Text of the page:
70th Reconnaissance Troop

The units of the 70th Infantry Division Special Troops were activated 15 July 1943 at Camp Adair, Oregon. They trained there for their combat missions for the next 12 months. During that period, the division was tasked to provide replacements for U.S. Army losses in Europe and the Far East. This required new replacements and retraining of some of the Special Troops units. In late July 1944 the division entrained for transfer to Fort Leonard Wood, MO, and resumed training there. The last of the replacements arrived in early October 1944. After the three infantry regiments embarked for Europe during the first week of December, an advance party from the Special Troops units sailed for Europe on 13 December 1944, landing in Marseilles on 23 December,  and moved to the  Task Force Herren operational area in Northeastern France.

The main body of Special Troops sailed for Europe on 8 January 1945, disembarked at Marseilles 18 January 1945 and moved by road and rail to Northeastern France; they joined the division elements already in place and on  17 February 1945, began combat operations as a division.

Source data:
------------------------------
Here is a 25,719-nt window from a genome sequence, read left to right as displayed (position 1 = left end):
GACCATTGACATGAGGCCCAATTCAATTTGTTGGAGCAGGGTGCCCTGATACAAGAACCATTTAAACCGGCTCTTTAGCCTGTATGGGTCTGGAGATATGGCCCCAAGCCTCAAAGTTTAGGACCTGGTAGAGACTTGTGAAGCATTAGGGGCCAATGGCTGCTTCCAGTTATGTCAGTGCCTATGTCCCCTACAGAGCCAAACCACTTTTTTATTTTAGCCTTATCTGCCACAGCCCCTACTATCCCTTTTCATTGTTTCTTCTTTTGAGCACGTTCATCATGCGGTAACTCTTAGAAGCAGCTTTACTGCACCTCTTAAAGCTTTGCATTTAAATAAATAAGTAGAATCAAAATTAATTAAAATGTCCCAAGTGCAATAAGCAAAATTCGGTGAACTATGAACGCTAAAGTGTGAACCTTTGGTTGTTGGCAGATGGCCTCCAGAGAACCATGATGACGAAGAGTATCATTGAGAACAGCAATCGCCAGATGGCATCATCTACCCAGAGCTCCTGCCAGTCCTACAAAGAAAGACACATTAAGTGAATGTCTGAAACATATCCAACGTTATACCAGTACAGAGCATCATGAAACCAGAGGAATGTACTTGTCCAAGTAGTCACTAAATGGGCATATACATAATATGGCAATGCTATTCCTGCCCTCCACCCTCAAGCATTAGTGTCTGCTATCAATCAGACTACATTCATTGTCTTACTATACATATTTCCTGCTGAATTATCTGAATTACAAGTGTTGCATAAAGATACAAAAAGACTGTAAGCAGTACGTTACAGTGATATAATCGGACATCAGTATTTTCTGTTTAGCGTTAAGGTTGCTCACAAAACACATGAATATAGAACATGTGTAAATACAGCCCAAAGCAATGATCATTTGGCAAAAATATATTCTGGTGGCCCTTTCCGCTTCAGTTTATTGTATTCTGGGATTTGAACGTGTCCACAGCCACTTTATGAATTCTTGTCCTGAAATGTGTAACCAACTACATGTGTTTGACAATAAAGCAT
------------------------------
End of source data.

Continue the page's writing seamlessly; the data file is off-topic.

70th Reconnaissance Troop

The old horse soldiers were the eyes of the generals in older wars. They swept out in reconnaissance, probing far into enemy territory and reporting back. The 70th Recon Troop performed these very same duties for the 70th Infantry Division. Instead of horses, their steeds were jeeps and armored cars. Speed and mobility were the chief weapons although they were armed with carbines and 37mm cannons. Their chief duty was reconnaissance and observation. If at all possible, action with the enemy was avoided. Their first responsibility was to bring back the information vitally needed by the top command.

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